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The Delayed Enlistment Program (DEP)


What is the DEP?

In these times, one cannot simply walk into a recruiter's office, sign some papers and ship off to basic training immediately. In general, the recruiting commands must reserve a "slot" for the recruit at basic training. Usually, such slots are booked up months in advance.

That's where the Delayed Enlistment Program (sometimes called the "Delayed Entry Program") comes in. Individuals going onto active duty, enlist first into the DEP. This is an actual enlistment into the inactive reserves, with an agreement to report for active duty (to ship out to boot camp) at a specific time in the future. Under current regulations, one can remain in the DEP for up to 365 days.

Can One Legally Get Out of a DEP Contract?

The DEP is a legal, binding contract. When the recruit signs the DEP Enlistment Contract, he/she is legally agreeing to the following:

(Paragraph 8a of the Enlistment Contract): "FOR ENLISTMENT IN THE DELAYED ENTRY/ENLISTMENT PROGRAM (DEP): I understand that I will be ordered to active duty as a Reservist unless I report to the place shown in item 4 above by (date) for enlistment in the regular component of the United States (branch of service)."

Note what this means. It means that if an applicant failed to show up to ship out to basic training, the military COULD order the individual to active duty. If the individual refused, the military could legally court-martial the individual, if they wanted to.

Now, let's talk reality. This never happens. Never. Not a single person has been involuntarily ordered to active duty, court-martialed, or otherwise prosecuted in civilian courts for being in the DEP and refusing to ship out to boot camp in *AT LEAST* the past 27 years. Not one single person.

Let me preface the rest of this article by stating that I personally have little use for someone who breaks their word. Recruiters work long hours and prepare reams of paperwork to enlist a recruit. The services spend big bucks (of my tax-money!) to process a recruit through the enlistment process. It's unfair to the hard-working recruiter, and unfair to the tax payers to sign an agreement to join the military, and then welsh on the deal. For that reason, I strongly encourage everyone who is interested in joining the military to make absolutely sure that's what you want to do, BEFORE signing the DEP Enlistment Contract.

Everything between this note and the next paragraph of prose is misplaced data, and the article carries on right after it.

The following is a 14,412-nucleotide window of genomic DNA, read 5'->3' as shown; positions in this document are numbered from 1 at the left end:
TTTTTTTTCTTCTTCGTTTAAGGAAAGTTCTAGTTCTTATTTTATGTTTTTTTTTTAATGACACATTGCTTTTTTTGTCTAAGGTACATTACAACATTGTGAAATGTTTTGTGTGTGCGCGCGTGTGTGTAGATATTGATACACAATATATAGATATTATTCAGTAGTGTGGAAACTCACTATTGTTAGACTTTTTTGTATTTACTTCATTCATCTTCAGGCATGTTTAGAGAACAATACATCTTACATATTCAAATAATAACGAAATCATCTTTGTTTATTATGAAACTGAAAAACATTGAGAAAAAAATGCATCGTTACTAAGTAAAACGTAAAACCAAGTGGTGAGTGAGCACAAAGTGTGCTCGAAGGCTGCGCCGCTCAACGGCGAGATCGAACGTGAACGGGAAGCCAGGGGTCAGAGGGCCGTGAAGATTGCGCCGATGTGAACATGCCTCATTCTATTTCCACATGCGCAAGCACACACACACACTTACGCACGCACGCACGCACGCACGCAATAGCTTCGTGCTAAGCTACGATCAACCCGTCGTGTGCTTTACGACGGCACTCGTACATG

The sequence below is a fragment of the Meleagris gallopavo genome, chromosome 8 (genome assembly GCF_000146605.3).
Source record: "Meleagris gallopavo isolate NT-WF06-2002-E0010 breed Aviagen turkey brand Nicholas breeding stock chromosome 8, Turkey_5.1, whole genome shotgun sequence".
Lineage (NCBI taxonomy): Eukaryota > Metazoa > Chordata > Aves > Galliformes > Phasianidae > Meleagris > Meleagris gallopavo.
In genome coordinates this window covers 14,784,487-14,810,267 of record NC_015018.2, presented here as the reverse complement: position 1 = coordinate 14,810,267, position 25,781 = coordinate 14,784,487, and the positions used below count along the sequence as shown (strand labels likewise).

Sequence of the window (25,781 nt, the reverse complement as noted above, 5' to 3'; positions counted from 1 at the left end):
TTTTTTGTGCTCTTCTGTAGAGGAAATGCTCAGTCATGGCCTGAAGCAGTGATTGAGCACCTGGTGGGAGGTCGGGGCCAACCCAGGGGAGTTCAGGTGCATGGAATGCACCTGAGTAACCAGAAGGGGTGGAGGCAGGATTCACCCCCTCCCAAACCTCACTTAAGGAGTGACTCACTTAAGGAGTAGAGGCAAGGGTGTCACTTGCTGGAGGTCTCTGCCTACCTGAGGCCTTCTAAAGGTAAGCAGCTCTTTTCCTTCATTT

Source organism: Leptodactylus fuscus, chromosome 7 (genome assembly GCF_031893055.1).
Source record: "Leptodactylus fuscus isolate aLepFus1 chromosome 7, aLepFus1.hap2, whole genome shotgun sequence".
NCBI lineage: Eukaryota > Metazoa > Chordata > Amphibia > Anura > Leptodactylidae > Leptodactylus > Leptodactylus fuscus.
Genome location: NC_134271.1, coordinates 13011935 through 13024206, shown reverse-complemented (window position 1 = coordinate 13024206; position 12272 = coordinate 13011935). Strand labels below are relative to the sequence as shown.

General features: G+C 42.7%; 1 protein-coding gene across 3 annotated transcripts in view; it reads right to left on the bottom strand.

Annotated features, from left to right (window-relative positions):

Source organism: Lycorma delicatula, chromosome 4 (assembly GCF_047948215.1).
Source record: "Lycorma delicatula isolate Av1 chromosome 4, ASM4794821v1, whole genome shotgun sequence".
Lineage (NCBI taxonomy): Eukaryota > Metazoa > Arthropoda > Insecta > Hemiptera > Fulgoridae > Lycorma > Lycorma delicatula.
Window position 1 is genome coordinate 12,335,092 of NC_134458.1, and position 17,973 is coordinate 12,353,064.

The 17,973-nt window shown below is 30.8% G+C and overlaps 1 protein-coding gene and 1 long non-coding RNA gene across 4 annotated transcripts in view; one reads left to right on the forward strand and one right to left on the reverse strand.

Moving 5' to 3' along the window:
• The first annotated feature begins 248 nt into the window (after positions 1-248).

On the other hand, it's DOD's official policy that anyone can request to be released from the Delayed Enlistment Program. I also have little use for any recruiter who uses lies or intimidation in violation of DOD policy and military recruiting regulations.

Department of Defense (DOD) Directive 1332.14, Enlisted Administrative Separations, and individual service recruiting regulations allow anyone in the DEP to request a separation from the Delayed Enlistment Program. Most DEP discharge requests are approved. Even in those few cases where a stubborn recruiting commander disapproves the request, if the applicant refuses to ship out to basic training, absolutely nothing happens to them. Today's military is an "All Volunteer Force." The services do not need, nor do they want individuals who are not volunteers.

Unfortunately, recruiters work on quotas. Even though most DEP discharge requests are approved, if someone gets discharged from the DEP, the recruiter has wasted all the hard work and paperwork to enlist the applicant, and is going to have to work hard to find a replacement. Understandably, a recruiter is not going to be happy with an applicant who changes his/her mind about joining. The recruiter's boss is also not going to be happy. Because of this, some frustrated recruiters (and even some recruiting station commanders) have been known to use unethical tactics to keep an applicant from dropping out of the DEP.

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